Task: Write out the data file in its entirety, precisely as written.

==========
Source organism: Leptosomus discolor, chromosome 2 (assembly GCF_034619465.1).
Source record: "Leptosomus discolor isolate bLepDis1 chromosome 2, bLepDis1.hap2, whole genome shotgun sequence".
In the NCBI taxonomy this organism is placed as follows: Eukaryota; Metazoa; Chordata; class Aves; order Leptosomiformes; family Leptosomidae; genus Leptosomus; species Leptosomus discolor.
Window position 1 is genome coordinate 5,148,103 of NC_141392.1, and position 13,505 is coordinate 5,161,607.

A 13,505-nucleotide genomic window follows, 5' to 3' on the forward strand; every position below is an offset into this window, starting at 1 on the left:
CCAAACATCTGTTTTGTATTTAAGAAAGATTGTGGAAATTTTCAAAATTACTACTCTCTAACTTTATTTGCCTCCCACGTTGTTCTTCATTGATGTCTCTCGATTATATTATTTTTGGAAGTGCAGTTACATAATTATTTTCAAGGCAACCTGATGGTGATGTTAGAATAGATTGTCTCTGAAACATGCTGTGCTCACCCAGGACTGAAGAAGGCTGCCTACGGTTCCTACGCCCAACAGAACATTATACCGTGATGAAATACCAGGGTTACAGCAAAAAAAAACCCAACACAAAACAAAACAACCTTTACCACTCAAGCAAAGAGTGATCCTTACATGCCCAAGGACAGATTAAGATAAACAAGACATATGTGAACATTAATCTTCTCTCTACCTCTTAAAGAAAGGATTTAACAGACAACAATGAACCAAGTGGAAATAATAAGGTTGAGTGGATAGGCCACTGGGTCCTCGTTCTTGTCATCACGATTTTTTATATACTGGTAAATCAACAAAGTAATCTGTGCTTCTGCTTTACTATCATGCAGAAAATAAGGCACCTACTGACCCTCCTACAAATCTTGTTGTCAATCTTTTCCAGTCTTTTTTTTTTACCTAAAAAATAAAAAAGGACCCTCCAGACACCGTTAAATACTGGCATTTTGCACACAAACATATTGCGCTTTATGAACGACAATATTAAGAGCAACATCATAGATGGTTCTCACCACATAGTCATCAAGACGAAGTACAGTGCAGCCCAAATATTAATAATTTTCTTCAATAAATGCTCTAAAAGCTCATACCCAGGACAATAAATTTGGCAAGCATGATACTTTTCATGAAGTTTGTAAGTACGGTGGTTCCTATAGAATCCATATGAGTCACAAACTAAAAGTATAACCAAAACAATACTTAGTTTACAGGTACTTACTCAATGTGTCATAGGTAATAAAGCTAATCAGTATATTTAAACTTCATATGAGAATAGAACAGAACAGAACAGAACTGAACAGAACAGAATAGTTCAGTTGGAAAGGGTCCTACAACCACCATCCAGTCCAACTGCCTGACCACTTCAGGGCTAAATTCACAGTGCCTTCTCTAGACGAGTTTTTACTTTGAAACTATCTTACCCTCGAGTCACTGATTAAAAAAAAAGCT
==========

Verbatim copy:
Source organism: Leptosomus discolor, chromosome 2 (assembly GCF_034619465.1).
Source record: "Leptosomus discolor isolate bLepDis1 chromosome 2, bLepDis1.hap2, whole genome shotgun sequence".
In the NCBI taxonomy this organism is placed as follows: Eukaryota; Metazoa; Chordata; class Aves; order Leptosomiformes; family Leptosomidae; genus Leptosomus; species Leptosomus discolor.
Window position 1 is genome coordinate 5,148,103 of NC_141392.1, and position 13,505 is coordinate 5,161,607.

A 13,505-nucleotide genomic window follows, 5' to 3' on the forward strand; every position below is an offset into this window, starting at 1 on the left:
CCAAACATCTGTTTTGTATTTAAGAAAGATTGTGGAAATTTTCAAAATTACTACTCTCTAACTTTATTTGCCTCCCACGTTGTTCTTCATTGATGTCTCTCGATTATATTATTTTTGGAAGTGCAGTTACATAATTATTTTCAAGGCAACCTGATGGTGATGTTAGAATAGATTGTCTCTGAAACATGCTGTGCTCACCCAGGACTGAAGAAGGCTGCCTACGGTTCCTACGCCCAACAGAACATTATACCGTGATGAAATACCAGGGTTACAGCAAAAAAAAACCCAACACAAAACAAAACAACCTTTACCACTCAAGCAAAGAGTGATCCTTACATGCCCAAGGACAGATTAAGATAAACAAGACATATGTGAACATTAATCTTCTCTCTACCTCTTAAAGAAAGGATTTAACAGACAACAATGAACCAAGTGGAAATAATAAGGTTGAGTGGATAGGCCACTGGGTCCTCGTTCTTGTCATCACGATTTTTTATATACTGGTAAATCAACAAAGTAATCTGTGCTTCTGCTTTACTATCATGCAGAAAATAAGGCACCTACTGACCCTCCTACAAATCTTGTTGTCAATCTTTTCCAGTCTTTTTTTTTTACCTAAAAAATAAAAAAGGACCCTCCAGACACCGTTAAATACTGGCATTTTGCACACAAACATATTGCGCTTTATGAACGACAATATTAAGAGCAACATCATAGATGGTTCTCACCACATAGTCATCAAGACGAAGTACAGTGCAGCCCAAATATTAATAATTTTCTTCAATAAATGCTCTAAAAGCTCATACCCAGGACAATAAATTTGGCAAGCATGATACTTTTCATGAAGTTTGTAAGTACGGTGGTTCCTATAGAATCCATATGAGTCACAAACTAAAAGTATAACCAAAACAATACTTAGTTTACAGGTACTTACTCAATGTGTCATAGGTAATAAAGCTAATCAGTATATTTAAACTTCATATGAGAATAGAACAGAACAGAACAGAACTGAACAGAACAGAATAGTTCAGTTGGAAAGGGTCCTACAACCACCATCCAGTCCAACTGCCTGACCACTTCAGGGCTAAATTCACAGTGCCTTCTCTAGACGAGTTTTTACTTTGAAACTATCTTACCCTCGAGTCACTGATTAAAAAAAAAGCT